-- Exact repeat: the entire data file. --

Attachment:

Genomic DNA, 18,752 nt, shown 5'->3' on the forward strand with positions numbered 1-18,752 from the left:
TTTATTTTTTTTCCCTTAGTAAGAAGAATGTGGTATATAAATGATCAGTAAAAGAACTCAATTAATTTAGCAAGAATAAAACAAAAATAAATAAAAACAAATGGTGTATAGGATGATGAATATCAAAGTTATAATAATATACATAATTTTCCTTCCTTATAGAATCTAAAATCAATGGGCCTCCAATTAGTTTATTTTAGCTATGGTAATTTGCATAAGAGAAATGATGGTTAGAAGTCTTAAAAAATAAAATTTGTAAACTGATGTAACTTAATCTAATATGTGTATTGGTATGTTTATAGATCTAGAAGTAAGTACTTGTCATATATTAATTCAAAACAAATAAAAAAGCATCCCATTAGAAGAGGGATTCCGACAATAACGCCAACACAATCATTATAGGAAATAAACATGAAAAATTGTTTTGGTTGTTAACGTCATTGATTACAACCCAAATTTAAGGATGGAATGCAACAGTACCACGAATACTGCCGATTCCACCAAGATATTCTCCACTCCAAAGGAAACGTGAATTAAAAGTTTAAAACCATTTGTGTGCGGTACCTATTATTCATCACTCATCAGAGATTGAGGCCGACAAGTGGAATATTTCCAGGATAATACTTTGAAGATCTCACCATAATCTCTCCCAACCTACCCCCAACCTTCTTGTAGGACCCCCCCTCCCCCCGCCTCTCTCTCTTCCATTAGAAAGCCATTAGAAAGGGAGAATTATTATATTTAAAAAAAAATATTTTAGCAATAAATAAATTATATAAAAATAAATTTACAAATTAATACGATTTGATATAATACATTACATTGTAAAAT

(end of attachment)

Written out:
Genomic DNA, 18,752 nt, shown 5'->3' on the forward strand with positions numbered 1-18,752 from the left:
TTTATTTTTTTTCCCTTAGTAAGAAGAATGTGGTATATAAATGATCAGTAAAAGAACTCAATTAATTTAGCAAGAATAAAACAAAAATAAATAAAAACAAATGGTGTATAGGATGATGAATATCAAAGTTATAATAATATACATAATTTTCCTTCCTTATAGAATCTAAAATCAATGGGCCTCCAATTAGTTTATTTTAGCTATGGTAATTTGCATAAGAGAAATGATGGTTAGAAGTCTTAAAAAATAAAATTTGTAAACTGATGTAACTTAATCTAATATGTGTATTGGTATGTTTATAGATCTAGAAGTAAGTACTTGTCATATATTAATTCAAAACAAATAAAAAAGCATCCCATTAGAAGAGGGATTCCGACAATAACGCCAACACAATCATTATAGGAAATAAACATGAAAAATTGTTTTGGTTGTTAACGTCATTGATTACAACCCAAATTTAAGGATGGAATGCAACAGTACCACGAATACTGCCGATTCCACCAAGATATTCTCCACTCCAAAGGAAACGTGAATTAAAAGTTTAAAACCATTTGTGTGCGGTACCTATTATTCATCACTCATCAGAGATTGAGGCCGACAAGTGGAATATTTCCAGGATAATACTTTGAAGATCTCACCATAATCTCTCCCAACCTACCCCCAACCTTCTTGTAGGACCCCCCCTCCCCCCGCCTCTCTCTCTTCCATTAGAAAGCCATTAGAAAGGGAGAATTATTATATTTAAAAAAAAATATTTTAGCAATAAATAAATTATATAAAAATAAATTTACAAATTAATACGATTTGATATAATACATTACATTGTAAAAT